It’s a great time for Cloud in Pakistan; firms must see security and capabilities before having a service
Interview with Mr Waqas Hashmi – Oracle Country Sales Director for Pakistan & Afghanistan
Mr. Waqas Hashmi is a Country Sales Director for Pakistan and Afghanistan at Oracle. In a chit chat, he shed some light on a key technology driver, namely cloud computing, and in particular Cloud Platform services.
On the economic front, Mr. Waqas said the future looks bright for Pakistan, with many opinion leaders predicting GDP growth of around 4.5 percent for 2016.
Following are details of his talks with Pakistan and Gulf Economist (PAGE):
PAGE: How you see the dynamic IT landscape in Pakistan?
WAQAS HASHMI: Pakistan’s Information, Communications and Technology sector is an important business driver, ranked as one of the largest contributors to the economy over the last decade. But the current technology landscape itself is rapidly evolving with the emergence of enterprise cloud offerings, which in turn accelerates the pace of change and growth in the overall economy going forward.
PAGE: How you describe the cloud, powering digital transformation?
WAQAS HASHMI: In the short term, Software as a service (SaaS) will continue to be the dominant cloud computing business offering in the region, as this enables organizations to harness modern enterprise applications for a range of activities from enterprise resource planning (ERP) to human resources and push Sales and Marketing quickly and cost effectively.
However, spending on Infrastructure-as-a-Service (IaaS) that offers compute and storage on demand, and Platform-as-a-Service (PaaS) is predicted to grow at a faster rate than SaaS.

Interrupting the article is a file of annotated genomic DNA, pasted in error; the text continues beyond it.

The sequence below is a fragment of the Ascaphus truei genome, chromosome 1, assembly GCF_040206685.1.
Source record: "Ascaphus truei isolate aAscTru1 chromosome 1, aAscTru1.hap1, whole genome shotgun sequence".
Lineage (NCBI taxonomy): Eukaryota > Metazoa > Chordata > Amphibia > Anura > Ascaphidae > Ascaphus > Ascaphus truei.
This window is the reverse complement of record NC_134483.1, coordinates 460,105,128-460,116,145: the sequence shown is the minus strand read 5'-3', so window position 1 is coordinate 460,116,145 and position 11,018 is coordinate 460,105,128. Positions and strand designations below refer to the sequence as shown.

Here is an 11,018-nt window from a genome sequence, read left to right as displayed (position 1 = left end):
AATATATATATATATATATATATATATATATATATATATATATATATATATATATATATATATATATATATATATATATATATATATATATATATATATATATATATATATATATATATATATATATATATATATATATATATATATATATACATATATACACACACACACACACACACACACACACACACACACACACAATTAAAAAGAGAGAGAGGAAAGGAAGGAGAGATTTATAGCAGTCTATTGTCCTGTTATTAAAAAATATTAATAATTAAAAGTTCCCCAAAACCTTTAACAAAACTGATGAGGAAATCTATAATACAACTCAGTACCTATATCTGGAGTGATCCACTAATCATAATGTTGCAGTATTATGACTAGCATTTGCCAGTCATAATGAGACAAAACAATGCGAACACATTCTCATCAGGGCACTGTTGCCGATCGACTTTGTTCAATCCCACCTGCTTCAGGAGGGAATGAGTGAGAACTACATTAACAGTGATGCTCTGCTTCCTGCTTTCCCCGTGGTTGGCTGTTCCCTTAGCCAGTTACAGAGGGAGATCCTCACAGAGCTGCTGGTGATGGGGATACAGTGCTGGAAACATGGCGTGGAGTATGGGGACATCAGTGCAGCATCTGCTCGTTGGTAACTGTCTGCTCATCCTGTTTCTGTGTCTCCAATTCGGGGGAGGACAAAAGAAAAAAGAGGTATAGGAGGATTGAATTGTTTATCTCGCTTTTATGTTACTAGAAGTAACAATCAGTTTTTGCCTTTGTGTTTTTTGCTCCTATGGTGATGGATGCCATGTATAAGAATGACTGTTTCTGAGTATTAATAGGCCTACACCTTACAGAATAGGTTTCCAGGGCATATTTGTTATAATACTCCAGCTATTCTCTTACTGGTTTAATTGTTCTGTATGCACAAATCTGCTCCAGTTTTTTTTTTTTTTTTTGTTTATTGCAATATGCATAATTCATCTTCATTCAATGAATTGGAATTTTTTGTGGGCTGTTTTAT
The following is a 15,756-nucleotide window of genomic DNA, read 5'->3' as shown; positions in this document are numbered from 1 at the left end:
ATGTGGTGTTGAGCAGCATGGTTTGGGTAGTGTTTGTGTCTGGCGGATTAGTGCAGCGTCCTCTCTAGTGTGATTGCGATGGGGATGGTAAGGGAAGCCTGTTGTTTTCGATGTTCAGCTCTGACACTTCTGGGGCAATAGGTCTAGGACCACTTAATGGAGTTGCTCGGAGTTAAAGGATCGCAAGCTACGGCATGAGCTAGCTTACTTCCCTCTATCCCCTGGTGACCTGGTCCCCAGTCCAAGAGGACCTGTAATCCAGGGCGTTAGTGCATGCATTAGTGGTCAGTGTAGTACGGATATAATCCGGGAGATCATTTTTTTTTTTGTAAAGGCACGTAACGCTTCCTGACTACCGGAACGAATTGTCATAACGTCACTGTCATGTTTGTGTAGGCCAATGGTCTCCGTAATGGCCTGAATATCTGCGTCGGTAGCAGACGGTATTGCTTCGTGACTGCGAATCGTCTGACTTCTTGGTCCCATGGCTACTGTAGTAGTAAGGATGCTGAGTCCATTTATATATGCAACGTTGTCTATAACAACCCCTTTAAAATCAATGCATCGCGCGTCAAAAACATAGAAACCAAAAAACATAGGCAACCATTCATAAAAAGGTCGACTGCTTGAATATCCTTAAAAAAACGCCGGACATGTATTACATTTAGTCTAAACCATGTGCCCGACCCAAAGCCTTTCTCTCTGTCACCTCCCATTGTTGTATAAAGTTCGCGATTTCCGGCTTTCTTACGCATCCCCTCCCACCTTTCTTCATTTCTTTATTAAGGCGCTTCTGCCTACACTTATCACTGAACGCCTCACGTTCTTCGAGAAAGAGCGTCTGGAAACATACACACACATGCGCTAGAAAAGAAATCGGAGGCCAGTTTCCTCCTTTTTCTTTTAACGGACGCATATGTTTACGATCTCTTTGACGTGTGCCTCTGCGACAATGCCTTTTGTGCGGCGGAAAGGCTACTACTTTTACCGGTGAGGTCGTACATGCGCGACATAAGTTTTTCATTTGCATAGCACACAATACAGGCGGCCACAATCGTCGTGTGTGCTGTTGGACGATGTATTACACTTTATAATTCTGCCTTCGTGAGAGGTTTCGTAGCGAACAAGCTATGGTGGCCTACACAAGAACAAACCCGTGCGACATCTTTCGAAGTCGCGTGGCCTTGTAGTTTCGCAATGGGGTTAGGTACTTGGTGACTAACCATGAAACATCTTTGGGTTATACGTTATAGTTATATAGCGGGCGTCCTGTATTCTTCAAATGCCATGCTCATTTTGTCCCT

“Using applications in the cloud, referred to as software as a service or SaaS in short, is a great start, but where companies gain real competitive differentiation and advantage is customizing aspects of the applications to their own requirements.
PaaS empowers that to happen, for example, enabling a company to launch a new customer service by adding or extending a new software feature quickly, so they benefit from a faster time-to-value and gain greater market share.
PaaS offers businesses some other key advantages too. One critical area is in the developing and testing of applications. PaaS dramatically reduces this cost and lets applications get into the hands of testers and end-users nearly as fast as they can be developed. In addition, on top of enabling you to develop new applications and extend existing applications on the go in the cloud, PaaS facilitates integrating cloud applications and data silos, and easier management across and switching between on-premise datacenters and public cloud.
PAGE: What are your views about mobile phone usage in Pakistan?
WAQAS HASHMI: In Pakistan, mobile phone usage is experiencing steady growth, and mobile apps need to connect to corporate back-end systems because that’s where the data for the app is found. Mobile connectivity is an integral part of PaaS that enables companies to quickly and easily build mobile apps tailored to their audience, connecting customers to those back-end systems transparently and securely.